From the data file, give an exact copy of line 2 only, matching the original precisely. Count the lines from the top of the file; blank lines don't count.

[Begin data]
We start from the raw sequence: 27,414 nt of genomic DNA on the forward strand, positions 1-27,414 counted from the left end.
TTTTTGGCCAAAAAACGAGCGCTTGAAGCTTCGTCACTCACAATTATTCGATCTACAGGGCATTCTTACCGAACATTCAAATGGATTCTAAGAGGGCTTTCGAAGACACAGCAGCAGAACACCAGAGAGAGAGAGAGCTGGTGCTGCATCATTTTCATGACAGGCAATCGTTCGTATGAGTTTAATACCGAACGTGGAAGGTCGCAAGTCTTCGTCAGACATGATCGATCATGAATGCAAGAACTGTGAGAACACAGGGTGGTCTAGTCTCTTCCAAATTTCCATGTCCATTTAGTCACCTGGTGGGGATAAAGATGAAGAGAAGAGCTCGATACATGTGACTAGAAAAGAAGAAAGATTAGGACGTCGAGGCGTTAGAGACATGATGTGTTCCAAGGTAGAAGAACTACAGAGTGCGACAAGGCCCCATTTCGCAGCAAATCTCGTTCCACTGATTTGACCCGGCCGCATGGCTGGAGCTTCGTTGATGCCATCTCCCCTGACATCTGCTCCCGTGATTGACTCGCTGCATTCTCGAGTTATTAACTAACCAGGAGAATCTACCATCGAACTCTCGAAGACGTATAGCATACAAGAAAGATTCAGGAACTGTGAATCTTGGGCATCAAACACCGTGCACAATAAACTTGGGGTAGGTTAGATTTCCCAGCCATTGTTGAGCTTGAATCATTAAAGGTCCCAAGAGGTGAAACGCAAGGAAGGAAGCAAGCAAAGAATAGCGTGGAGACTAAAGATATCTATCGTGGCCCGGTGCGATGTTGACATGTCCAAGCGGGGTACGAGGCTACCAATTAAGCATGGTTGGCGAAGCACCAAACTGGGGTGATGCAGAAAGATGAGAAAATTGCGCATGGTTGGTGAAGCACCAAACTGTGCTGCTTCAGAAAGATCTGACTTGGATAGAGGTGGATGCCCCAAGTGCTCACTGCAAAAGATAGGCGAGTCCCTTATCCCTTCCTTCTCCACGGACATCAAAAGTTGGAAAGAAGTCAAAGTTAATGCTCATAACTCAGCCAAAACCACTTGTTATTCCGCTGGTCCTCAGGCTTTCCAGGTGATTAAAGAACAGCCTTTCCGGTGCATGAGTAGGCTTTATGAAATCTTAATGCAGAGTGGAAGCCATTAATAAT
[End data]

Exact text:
TTTTTGGCCAAAAAACGAGCGCTTGAAGCTTCGTCACTCACAATTATTCGATCTACAGGGCATTCTTACCGAACATTCAAATGGATTCTAAGAGGGCTTTCGAAGACACAGCAGCAGAACACCAGAGAGAGAGAGAGCTGGTGCTGCATCATTTTCATGACAGGCAATCGTTCGTATGAGTTTAATACCGAACGTGGAAGGTCGCAAGTCTTCGTCAGACATGATCGATCATGAATGCAAGAACTGTGAGAACACAGGGTGGTCTAGTCTCTTCCAAATTTCCATGTCCATTTAGTCACCTGGTGGGGATAAAGATGAAGAGAAGAGCTCGATACATGTGACTAGAAAAGAAGAAAGATTAGGACGTCGAGGCGTTAGAGACATGATGTGTTCCAAGGTAGAAGAACTACAGAGTGCGACAAGGCCCCATTTCGCAGCAAATCTCGTTCCACTGATTTGACCCGGCCGCATGGCTGGAGCTTCGTTGATGCCATCTCCCCTGACATCTGCTCCCGTGATTGACTCGCTGCATTCTCGAGTTATTAACTAACCAGGAGAATCTACCATCGAACTCTCGAAGACGTATAGCATACAAGAAAGATTCAGGAACTGTGAATCTTGGGCATCAAACACCGTGCACAATAAACTTGGGGTAGGTTAGATTTCCCAGCCATTGTTGAGCTTGAATCATTAAAGGTCCCAAGAGGTGAAACGCAAGGAAGGAAGCAAGCAAAGAATAGCGTGGAGACTAAAGATATCTATCGTGGCCCGGTGCGATGTTGACATGTCCAAGCGGGGTACGAGGCTACCAATTAAGCATGGTTGGCGAAGCACCAAACTGGGGTGATGCAGAAAGATGAGAAAATTGCGCATGGTTGGTGAAGCACCAAACTGTGCTGCTTCAGAAAGATCTGACTTGGATAGAGGTGGATGCCCCAAGTGCTCACTGCAAAAGATAGGCGAGTCCCTTATCCCTTCCTTCTCCACGGACATCAAAAGTTGGAAAGAAGTCAAAGTTAATGCTCATAACTCAGCCAAAACCACTTGTTATTCCGCTGGTCCTCAGGCTTTCCAGGTGATTAAAGAACAGCCTTTCCGGTGCATGAGTAGGCTTTATGAAATCTTAATGCAGAGTGGAAGCCATTAATAAT